Art Is a Joke

‘[The Goldfinch] can strike the eye […] from afar [as a true-to-life image of a bird]. [But] Fabritius, he’s making a pun on the genre […]  a masterly riposte to the whole idea of trompe l’oeil […] because in other passages of the work – the head? the wing? – not creaturely or literal in the slightest, he takes the image apart very deliberately to show us how he painted it. Daubs and patches, very shaped and hand-worked, the neckline especially, a solid piece of paint, very abstract. […] There’s a doubleness. You see the mark, you see the paint for the paint, and also the living bird. […]

‘It’s a joke, the Fabritius. It has a joke at its heart. And that’s what all the greatest masters do. Rembrandt. Velazquez. Late Titian. They make jokes. They amuse themselves. They build up the illusion, the trick – but, step closer? it falls apart into brushstrokes. Abstract, unearthly. A different and much deeper sort of beauty altogether. The thing and yet not the thing.’

From a monologue by Horst, an art dealer (of sorts) in The Goldfinch, by Donna Tartt. New York: Little, Brown and Company, 2013.


  1. The same might apply to words in literature. Fantastic. Thanks for the post

  2. See what I mean.

  3. Excellent novel; it’s clear why she won the Pulitzer for it.

    Still, the ending was unsettling in a way that makes it difficult to distinguish personae from auctor.

    I’ve not had the nerve to go back to it – but it remains with me nonetheless…


    • Didn’t it make a fantastic Christmas gift, though? I don’t know if I can top it this year….

      • Babsy,

        I had not read a book cover to cover with such intensity in a long time. It was a very fine gift.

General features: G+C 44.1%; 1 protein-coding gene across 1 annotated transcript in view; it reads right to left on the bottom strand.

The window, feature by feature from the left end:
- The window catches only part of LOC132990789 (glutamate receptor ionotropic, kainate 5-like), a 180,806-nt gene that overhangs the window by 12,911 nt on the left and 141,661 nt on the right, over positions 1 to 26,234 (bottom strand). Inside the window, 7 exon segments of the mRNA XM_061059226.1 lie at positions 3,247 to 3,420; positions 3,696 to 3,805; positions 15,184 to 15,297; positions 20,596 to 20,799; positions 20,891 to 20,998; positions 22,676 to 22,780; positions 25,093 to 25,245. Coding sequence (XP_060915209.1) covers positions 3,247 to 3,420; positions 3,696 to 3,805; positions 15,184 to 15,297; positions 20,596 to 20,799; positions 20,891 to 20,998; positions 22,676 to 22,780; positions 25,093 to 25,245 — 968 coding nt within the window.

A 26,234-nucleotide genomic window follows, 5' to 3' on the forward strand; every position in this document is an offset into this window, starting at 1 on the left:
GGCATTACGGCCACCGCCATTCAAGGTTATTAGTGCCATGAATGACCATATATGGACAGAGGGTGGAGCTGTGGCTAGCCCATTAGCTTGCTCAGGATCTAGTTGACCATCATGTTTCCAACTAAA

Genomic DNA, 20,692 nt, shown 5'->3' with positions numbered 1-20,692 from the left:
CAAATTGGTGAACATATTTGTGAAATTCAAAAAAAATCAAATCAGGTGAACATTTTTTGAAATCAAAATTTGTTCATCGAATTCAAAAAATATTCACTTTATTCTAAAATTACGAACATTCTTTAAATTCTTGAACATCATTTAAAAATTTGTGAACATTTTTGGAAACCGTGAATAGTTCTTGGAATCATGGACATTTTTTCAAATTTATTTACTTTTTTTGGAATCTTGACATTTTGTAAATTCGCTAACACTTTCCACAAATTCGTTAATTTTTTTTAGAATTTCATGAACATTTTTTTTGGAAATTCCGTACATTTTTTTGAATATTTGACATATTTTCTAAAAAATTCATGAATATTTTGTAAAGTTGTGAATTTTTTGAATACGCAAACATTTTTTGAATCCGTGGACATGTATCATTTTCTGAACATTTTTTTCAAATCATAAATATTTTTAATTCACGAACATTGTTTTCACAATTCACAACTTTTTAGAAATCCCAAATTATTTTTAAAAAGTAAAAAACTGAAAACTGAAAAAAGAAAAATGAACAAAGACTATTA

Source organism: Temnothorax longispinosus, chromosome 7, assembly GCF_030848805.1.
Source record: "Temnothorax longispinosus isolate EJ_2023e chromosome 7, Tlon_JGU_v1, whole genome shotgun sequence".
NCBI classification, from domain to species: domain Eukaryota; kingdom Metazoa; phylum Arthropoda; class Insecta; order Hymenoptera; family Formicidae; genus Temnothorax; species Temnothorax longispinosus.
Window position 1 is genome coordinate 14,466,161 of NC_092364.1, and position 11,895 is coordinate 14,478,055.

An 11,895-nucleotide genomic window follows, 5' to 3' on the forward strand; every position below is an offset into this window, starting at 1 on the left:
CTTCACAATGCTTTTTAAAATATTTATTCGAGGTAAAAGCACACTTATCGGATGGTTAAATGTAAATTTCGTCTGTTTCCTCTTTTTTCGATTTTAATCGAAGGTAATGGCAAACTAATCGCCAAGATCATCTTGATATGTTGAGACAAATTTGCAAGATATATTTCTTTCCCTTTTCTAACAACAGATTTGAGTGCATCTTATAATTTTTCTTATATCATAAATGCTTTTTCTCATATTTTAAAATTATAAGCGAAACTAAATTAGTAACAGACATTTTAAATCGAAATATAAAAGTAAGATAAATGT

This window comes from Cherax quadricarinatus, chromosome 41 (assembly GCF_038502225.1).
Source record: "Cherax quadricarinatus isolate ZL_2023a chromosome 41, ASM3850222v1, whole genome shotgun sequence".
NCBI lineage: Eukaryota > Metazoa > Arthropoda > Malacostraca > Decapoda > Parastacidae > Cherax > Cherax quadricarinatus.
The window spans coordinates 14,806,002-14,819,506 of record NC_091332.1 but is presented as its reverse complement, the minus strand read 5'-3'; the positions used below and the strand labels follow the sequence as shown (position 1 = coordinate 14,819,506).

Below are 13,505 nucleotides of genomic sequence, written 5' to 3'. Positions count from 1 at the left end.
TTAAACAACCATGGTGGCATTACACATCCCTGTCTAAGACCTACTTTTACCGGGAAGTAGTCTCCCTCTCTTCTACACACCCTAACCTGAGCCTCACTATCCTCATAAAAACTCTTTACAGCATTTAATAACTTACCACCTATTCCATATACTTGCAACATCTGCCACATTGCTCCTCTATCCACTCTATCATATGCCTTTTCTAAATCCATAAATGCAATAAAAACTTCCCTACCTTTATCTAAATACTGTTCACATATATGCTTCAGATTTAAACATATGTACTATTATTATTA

Now, look busy, sweetheart, and get back to your homework.


      • Angelico Nguyen, Esq., OP says


        Thinking ahead to Christmas 2014? You can’t go wrong with a title from Korrektiv Press! Give your old man the latest from our ever-growing catalog and — who knows? — the book he gets may be his own!

    • Angelico Nguyen, Esq., OP says

      I think I know what you mean about the ending — if you’re referring to Theo’s concluding ruminations, and particularly to his professed (and professedly unshakeable) belief that caring for beautiful art-objects helps to mitigate the — !!!SPOILER ALERT!!! — cosmic horror of living and dying in a universe into which it would be better never to have been born.

      Though that is a disturbing ending, I also think there are good reasons to believe it does not constitute the author’s own manifesto — that Theo Decker’s worldview here is likely different from Donna Tartt’s. We can dig in to textual specifics later, but just initially, I find it hard to imagine that someone who really shares Theo’s preference for never having existed would have the will and the ability to create a work of art as ambitiously large-scale, as demanding of time and craft, and as frequently gorgeous as this novel. Someone like Theo might well read and value such a novel; someone like Theo might even create less ambitious, less demanding, and/or less gorgeous art; but I have a very hard time imagining someone like Theo spending a decade of his life to create something so big and beautiful, and succeeding so well. Granted, though, this may say much more about the limits of my own imagination than about Ms Tartt or anyone or anything else that really does, or really could, exist. Perhaps it is worth going to the text?

      • Should one read Tartt in a particular order?

        • Angelico Nguyen, Esq., OP says

          I’d recommend starting with the leftmost word of the topmost line of text. Then, try proceeding to the word immediately to its right. Continue in this ‘left-to-right’ manner until you reach the end of the line. Then locate the leftmost word of the next line down, and repeat the process for each subsequent line.